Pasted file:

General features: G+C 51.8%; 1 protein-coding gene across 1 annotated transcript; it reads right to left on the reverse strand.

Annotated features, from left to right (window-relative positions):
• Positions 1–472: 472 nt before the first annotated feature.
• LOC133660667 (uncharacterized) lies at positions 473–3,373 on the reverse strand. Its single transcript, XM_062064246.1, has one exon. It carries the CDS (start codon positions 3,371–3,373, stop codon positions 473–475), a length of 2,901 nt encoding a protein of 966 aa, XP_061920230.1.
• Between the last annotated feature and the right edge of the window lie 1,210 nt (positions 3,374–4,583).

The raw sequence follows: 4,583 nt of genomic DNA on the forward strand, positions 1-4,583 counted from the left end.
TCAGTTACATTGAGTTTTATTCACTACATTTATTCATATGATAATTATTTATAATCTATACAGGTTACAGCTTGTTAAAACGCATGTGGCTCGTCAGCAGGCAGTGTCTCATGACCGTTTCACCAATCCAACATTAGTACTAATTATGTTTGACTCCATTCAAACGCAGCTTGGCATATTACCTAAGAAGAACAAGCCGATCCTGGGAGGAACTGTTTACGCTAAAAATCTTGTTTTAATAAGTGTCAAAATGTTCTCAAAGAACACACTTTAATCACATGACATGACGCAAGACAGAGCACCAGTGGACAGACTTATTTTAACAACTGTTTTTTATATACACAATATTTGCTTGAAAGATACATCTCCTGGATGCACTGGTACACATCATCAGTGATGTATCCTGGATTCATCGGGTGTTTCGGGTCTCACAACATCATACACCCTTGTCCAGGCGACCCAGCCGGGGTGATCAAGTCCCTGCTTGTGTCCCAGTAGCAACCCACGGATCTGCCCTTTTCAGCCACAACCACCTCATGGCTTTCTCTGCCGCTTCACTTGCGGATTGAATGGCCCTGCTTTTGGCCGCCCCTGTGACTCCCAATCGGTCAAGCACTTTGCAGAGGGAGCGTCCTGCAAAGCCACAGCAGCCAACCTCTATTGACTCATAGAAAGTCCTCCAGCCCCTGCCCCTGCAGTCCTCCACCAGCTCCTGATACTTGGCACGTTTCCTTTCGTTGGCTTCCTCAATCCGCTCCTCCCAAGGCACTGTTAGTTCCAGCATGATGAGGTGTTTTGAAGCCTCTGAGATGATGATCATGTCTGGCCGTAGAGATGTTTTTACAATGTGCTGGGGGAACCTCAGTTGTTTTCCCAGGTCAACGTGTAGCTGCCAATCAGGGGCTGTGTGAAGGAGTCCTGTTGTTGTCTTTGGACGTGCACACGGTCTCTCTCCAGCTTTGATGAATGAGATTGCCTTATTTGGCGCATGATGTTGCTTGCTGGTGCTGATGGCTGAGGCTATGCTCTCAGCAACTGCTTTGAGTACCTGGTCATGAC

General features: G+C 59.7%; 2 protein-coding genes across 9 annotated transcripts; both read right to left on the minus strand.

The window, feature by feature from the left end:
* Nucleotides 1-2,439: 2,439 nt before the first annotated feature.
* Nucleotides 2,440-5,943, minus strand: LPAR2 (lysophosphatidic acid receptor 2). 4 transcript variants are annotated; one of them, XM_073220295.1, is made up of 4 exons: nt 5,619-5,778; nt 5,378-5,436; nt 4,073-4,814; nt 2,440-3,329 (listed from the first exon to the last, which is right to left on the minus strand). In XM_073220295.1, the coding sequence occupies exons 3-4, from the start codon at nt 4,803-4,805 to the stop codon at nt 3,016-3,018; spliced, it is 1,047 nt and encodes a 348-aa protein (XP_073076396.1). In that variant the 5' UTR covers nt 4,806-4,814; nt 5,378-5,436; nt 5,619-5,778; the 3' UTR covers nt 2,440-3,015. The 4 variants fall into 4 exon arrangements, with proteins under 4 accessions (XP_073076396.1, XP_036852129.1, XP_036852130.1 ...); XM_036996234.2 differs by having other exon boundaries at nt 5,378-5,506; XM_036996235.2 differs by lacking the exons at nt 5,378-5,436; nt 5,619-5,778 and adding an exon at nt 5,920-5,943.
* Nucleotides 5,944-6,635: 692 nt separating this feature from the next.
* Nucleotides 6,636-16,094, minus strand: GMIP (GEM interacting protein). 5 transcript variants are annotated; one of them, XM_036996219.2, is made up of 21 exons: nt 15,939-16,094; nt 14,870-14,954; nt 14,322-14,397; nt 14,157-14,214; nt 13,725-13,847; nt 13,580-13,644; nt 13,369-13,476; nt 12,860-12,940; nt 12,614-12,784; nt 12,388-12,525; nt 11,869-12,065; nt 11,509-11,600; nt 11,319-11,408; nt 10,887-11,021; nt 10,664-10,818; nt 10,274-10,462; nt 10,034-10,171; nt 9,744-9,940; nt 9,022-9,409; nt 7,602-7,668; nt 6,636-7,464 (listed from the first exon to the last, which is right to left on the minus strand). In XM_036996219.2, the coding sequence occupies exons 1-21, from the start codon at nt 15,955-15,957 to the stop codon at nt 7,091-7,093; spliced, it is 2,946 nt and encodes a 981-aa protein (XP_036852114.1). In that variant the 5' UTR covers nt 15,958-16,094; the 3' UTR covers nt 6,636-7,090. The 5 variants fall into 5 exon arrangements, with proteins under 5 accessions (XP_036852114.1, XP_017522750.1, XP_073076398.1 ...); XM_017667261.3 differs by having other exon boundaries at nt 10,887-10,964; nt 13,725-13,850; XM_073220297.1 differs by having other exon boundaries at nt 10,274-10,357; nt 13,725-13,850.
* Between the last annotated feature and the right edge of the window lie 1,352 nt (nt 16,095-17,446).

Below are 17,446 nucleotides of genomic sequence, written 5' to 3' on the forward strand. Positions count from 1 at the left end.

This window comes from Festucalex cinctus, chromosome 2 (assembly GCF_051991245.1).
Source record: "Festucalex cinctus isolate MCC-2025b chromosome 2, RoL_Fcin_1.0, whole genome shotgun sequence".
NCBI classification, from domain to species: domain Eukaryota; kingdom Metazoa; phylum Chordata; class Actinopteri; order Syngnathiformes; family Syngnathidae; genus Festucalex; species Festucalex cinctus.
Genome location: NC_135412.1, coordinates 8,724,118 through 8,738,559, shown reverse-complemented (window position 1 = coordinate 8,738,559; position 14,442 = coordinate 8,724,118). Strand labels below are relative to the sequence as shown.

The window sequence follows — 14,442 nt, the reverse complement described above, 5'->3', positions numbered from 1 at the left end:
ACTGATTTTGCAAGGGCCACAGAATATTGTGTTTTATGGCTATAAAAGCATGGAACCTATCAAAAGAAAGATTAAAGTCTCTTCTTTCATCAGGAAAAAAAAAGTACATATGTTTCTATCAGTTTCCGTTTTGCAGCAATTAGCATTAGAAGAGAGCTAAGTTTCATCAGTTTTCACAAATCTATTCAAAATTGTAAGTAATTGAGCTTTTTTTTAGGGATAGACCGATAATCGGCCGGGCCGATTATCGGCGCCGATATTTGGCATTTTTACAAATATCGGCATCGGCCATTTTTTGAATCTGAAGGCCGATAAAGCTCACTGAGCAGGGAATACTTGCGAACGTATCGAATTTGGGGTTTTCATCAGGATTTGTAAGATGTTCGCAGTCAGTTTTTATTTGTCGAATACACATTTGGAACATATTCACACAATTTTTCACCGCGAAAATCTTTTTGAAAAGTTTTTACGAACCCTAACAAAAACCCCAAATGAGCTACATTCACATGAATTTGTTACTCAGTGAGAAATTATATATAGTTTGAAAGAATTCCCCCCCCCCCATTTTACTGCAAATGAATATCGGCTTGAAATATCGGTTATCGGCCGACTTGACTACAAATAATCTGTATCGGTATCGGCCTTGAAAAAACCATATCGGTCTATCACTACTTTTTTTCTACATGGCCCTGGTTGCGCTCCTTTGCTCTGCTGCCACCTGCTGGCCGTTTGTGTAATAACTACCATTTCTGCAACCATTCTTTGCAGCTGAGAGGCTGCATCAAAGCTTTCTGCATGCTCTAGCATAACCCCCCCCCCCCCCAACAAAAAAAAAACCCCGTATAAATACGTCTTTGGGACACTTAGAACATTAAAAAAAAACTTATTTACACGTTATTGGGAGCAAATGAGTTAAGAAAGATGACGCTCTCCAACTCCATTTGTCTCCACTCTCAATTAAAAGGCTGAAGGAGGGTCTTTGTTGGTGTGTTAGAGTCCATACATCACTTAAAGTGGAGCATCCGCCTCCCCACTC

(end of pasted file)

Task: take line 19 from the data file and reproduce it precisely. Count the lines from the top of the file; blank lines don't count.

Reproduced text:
Genome location: NC_135412.1, coordinates 8,724,118 through 8,738,559, shown reverse-complemented (window position 1 = coordinate 8,738,559; position 14,442 = coordinate 8,724,118). Strand labels below are relative to the sequence as shown.